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NHS financial watchdog pays consultancy firm £500,000 to define its 'purpose' in a move branded 'scandalous' by critics

  • NHS Improvement hired McKinsey on the lucrative contract earlier this month
  • The firm will aim to clarify the watchdog’s ‘purpose and operating model’
  • Critics described the spend as ‘scandalous’ when the NHS is in a cash crisis

The NHS financial watchdog paid half a million pounds to a consultancy firm to define its ‘purpose’.

NHS Improvement – which oversees hospital spending – hired McKinsey on the lucrative contract earlier this month.

The firm will aim to clarify the watchdog’s ‘purpose and operating model’ by speaking to hospital chief executives.

Critics described the spend as ‘scandalous’ at a time when the NHS is facing an unprecedented cash crisis.

The NHS financial watchdog paid half a million pounds to a consultancy firm to define its ‘purpose’

The NHS financial watchdog paid half a million pounds to a consultancy firm to define its ‘purpose’

Only two years ago the watchdog paid £630,000 to another consultancy firm KPMG to help define its ‘organisational structure.’

And in November it admitted is new boss Ian Dalton would be on a salary of £300,000 a year – double that of the Prime Minister.

The details of the contract with McKinsey were leaked to the Health Service Journal.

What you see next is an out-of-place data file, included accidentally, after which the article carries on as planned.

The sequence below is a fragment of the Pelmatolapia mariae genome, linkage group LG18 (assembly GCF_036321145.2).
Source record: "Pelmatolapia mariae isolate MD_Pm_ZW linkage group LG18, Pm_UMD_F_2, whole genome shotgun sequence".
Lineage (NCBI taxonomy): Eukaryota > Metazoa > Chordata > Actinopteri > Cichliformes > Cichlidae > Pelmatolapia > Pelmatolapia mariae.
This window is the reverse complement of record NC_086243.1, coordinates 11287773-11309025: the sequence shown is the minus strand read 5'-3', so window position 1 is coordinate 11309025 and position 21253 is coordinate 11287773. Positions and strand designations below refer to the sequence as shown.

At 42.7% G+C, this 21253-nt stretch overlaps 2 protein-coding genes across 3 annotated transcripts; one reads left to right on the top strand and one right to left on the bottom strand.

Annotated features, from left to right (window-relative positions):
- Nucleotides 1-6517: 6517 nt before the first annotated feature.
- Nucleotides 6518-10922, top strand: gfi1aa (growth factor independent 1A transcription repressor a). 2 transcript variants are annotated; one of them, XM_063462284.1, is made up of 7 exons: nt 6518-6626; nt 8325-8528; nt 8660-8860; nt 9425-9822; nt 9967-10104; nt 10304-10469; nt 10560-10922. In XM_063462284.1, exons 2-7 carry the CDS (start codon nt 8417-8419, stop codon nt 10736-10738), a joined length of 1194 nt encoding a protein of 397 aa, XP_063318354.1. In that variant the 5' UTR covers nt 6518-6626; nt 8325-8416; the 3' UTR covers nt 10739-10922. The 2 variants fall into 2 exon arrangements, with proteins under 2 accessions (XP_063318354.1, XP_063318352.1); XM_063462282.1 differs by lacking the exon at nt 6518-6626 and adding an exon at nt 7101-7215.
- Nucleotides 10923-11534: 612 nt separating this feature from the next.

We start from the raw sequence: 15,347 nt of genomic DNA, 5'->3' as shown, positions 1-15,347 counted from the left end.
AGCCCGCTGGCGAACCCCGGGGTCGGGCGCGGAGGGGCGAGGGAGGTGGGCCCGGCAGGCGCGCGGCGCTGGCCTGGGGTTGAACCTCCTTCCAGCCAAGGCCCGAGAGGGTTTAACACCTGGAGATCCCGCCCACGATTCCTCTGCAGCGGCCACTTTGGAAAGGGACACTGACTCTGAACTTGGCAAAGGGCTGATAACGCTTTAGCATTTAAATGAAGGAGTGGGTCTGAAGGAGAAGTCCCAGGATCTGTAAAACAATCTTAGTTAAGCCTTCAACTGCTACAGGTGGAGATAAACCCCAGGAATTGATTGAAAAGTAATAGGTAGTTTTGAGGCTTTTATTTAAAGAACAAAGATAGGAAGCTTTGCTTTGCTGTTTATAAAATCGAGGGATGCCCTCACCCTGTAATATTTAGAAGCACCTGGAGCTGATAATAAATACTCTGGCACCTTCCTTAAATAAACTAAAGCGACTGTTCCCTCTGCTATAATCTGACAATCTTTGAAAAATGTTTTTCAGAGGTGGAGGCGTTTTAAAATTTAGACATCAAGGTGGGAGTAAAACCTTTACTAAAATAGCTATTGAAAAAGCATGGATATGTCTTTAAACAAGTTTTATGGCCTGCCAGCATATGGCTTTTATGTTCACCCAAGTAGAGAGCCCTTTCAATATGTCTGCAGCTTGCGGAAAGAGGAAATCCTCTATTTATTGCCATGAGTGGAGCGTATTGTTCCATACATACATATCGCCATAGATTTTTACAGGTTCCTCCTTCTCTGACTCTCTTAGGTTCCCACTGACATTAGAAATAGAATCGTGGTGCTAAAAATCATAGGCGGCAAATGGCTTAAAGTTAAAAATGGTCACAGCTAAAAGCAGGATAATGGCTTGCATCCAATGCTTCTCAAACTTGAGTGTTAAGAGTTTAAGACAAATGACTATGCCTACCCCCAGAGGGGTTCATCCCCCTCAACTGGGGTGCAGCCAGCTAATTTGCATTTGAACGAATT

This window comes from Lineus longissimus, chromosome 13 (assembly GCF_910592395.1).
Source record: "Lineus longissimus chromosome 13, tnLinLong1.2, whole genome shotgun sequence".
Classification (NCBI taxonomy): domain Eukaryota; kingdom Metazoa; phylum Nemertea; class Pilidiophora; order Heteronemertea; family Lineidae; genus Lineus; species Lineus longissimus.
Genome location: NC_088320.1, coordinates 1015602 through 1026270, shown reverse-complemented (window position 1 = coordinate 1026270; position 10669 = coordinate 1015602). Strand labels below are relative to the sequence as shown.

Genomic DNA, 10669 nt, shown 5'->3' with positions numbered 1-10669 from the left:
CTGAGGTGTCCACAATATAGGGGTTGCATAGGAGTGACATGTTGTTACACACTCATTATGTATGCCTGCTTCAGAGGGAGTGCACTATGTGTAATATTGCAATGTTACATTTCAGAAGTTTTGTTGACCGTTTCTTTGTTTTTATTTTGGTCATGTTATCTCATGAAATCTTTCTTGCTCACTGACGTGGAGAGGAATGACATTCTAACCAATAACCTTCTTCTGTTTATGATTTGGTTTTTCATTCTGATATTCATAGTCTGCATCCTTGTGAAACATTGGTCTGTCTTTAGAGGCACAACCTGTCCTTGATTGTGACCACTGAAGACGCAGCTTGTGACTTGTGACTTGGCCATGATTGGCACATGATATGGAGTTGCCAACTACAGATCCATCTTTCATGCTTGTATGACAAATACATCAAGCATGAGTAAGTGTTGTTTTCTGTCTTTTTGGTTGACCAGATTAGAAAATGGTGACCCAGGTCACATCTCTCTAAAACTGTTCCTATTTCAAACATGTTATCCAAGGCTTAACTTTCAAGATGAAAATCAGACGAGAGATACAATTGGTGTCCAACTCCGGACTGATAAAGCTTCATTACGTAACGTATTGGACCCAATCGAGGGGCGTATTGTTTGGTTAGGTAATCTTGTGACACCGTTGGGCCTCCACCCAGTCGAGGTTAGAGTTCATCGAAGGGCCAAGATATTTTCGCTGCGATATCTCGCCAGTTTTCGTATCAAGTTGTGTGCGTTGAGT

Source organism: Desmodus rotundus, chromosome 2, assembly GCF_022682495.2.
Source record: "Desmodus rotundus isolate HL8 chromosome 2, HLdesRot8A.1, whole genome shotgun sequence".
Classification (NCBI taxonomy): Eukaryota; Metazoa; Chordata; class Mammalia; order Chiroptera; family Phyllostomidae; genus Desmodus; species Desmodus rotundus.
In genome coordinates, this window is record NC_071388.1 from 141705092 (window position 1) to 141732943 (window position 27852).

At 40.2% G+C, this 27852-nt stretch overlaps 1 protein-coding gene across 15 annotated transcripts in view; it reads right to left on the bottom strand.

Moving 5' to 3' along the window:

Jonathan Ashworth MP, Labour’s Shadow Health Secretary, said: ‘This is an alarming sum of money being handed to a management consultant firm at a time of profound pressure on NHS finances.

‘The ballooning costs of consultancy fees is entirely unacceptable, especially given the scandalous findings recently that management consultants are in many cases making the NHS less efficient.

Jonathan Ashworth MP, Labour’s Shadow Health Secretary, said: ‘This is an alarming sum of money being handed to a management consultant firm at a time of profound pressure on NHS finances'

Jonathan Ashworth MP, Labour’s Shadow Health Secretary, said: ‘This is an alarming sum of money being handed to a management consultant firm at a time of profound pressure on NHS finances'

John O’Connell, chief executive at the TaxPayers’ Alliance: ‘Public sector managers justify high spending on management consultants as a means of saving money and improving services in the long run, but there is limited evidence that they really do.

‘If taxpayers are to carry on spending hundreds of thousands in salaries for NHS top brass, they should be able to run these trusts without expensive outside help.’

NHS Improvement’s role is to scrutinise hospital spending and help clampdown on unnecessary waste.

Only last month it published figures showing hospitals had amassed £1.2 billion of debts, partly through hiring expensive agency staff.

A spokesman from NHS Improvement said McKinsey had been hired ‘to look at and challenge our operating model.’

‘The NHS is facing the challenge of delivering services as efficiently as possible at the same time as meeting the growing demand from an ageing population. The way we as NHS Improvement operate has to change to support trusts meet that challenge. As a learning organisation, we are also well aware that there are things we could do better.’ 

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Journalist, writer and broadcaster, based in London and Paris, her latest book is Touché: A French Woman's Take on the English. Read more articles from Agnes.

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